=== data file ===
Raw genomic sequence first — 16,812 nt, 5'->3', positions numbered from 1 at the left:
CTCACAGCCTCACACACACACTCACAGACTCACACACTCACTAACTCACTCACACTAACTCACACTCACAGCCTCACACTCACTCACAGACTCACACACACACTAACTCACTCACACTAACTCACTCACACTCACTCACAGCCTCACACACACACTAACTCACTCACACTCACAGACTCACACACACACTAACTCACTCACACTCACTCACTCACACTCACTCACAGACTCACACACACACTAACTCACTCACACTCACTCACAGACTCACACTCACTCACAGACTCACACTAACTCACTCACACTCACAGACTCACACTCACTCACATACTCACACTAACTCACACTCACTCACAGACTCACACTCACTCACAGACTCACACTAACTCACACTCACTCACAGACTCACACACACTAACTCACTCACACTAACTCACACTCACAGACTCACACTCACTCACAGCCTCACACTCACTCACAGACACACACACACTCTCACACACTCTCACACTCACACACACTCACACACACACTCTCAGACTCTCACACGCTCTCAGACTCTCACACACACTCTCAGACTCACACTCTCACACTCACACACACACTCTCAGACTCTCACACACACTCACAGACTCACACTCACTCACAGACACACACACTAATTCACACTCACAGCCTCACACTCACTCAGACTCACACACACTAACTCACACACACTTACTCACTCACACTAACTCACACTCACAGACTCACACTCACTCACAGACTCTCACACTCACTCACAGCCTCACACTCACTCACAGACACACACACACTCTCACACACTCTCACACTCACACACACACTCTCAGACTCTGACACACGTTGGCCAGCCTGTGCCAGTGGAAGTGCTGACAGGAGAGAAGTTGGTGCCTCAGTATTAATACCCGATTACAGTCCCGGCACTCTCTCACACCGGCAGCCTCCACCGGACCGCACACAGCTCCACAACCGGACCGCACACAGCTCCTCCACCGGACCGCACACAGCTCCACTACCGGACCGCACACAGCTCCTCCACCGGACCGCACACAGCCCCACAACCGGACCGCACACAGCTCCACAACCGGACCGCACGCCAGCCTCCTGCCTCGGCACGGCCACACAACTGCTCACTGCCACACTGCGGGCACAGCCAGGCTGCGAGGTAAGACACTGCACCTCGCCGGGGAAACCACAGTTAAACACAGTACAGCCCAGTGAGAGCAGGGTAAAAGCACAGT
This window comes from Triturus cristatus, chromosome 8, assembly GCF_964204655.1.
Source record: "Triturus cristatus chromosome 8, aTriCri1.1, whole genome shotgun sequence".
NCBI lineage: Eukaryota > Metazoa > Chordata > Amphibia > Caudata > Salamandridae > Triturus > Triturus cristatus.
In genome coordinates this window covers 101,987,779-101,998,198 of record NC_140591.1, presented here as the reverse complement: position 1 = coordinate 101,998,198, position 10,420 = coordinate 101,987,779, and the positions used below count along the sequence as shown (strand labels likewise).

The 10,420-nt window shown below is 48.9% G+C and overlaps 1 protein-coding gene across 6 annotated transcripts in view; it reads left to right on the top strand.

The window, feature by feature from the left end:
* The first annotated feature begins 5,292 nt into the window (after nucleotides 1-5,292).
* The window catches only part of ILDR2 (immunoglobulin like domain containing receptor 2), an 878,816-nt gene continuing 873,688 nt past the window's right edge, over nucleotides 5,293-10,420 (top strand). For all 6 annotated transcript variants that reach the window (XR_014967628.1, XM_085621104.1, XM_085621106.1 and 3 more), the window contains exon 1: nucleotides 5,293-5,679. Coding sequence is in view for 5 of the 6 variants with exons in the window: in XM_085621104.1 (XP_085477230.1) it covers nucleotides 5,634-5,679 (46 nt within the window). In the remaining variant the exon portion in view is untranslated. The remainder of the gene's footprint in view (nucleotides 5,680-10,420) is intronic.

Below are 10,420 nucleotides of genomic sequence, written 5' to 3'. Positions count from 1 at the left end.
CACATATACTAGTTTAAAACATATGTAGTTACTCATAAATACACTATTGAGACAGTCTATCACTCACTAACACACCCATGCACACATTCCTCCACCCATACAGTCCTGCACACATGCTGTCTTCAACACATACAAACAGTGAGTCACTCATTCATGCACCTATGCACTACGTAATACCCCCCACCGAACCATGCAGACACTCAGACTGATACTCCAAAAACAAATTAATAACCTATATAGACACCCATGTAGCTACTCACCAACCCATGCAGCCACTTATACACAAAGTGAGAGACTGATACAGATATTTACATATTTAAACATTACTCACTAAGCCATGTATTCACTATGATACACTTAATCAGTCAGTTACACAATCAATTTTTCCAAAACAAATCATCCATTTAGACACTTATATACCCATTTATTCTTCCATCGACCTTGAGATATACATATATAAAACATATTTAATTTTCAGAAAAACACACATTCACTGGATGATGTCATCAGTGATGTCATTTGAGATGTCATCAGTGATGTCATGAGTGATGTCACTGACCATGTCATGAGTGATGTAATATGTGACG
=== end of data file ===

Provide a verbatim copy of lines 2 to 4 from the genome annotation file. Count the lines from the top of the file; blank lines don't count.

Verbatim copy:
CTCACAGCCTCACACACACACTCACAGACTCACACACTCACTAACTCACTCACACTAACTCACACTCACAGCCTCACACTCACTCACAGACTCACACACACACTAACTCACTCACACTAACTCACTCACACTCACTCACAGCCTCACACACACACTAACTCACTCACACTCACAGACTCACACACACACTAACTCACTCACACTCACTCACTCACACTCACTCACAGACTCACACACACACTAACTCACTCACACTCACTCACAGACTCACACTCACTCACAGACTCACACTAACTCACTCACACTCACAGACTCACACTCACTCACATACTCACACTAACTCACACTCACTCACAGACTCACACTCACTCACAGACTCACACTAACTCACACTCACTCACAGACTCACACACACTAACTCACTCACACTAACTCACACTCACAGACTCACACTCACTCACAGCCTCACACTCACTCACAGACACACACACACTCTCACACACTCTCACACTCACACACACTCACACACACACTCTCAGACTCTCACACGCTCTCAGACTCTCACACACACTCTCAGACTCACACTCTCACACTCACACACACACTCTCAGACTCTCACACACACTCACAGACTCACACTCACTCACAGACACACACACTAATTCACACTCACAGCCTCACACTCACTCAGACTCACACACACTAACTCACACACACTTACTCACTCACACTAACTCACACTCACAGACTCACACTCACTCACAGACTCTCACACTCACTCACAGCCTCACACTCACTCACAGACACACACACACTCTCACACACTCTCACACTCACACACACACTCTCAGACTCTGACACACGTTGGCCAGCCTGTGCCAGTGGAAGTGCTGACAGGAGAGAAGTTGGTGCCTCAGTATTAATACCCGATTACAGTCCCGGCACTCTCTCACACCGGCAGCCTCCACCGGACCGCACACAGCTCCACAACCGGACCGCACACAGCTCCTCCACCGGACCGCACACAGCTCCACTACCGGACCGCACACAGCTCCTCCACCGGACCGCACACAGCCCCACAACCGGACCGCACACAGCTCCACAACCGGACCGCACGCCAGCCTCCTGCCTCGGCACGGCCACACAACTGCTCACTGCCACACTGCGGGCACAGCCAGGCTGCGAGGTAAGACACTGCACCTCGCCGGGGAAACCACAGTTAAACACAGTACAGCCCAGTGAGAGCAGGGTAAAAGCACAGT
This window comes from Triturus cristatus, chromosome 8, assembly GCF_964204655.1.
Source record: "Triturus cristatus chromosome 8, aTriCri1.1, whole genome shotgun sequence".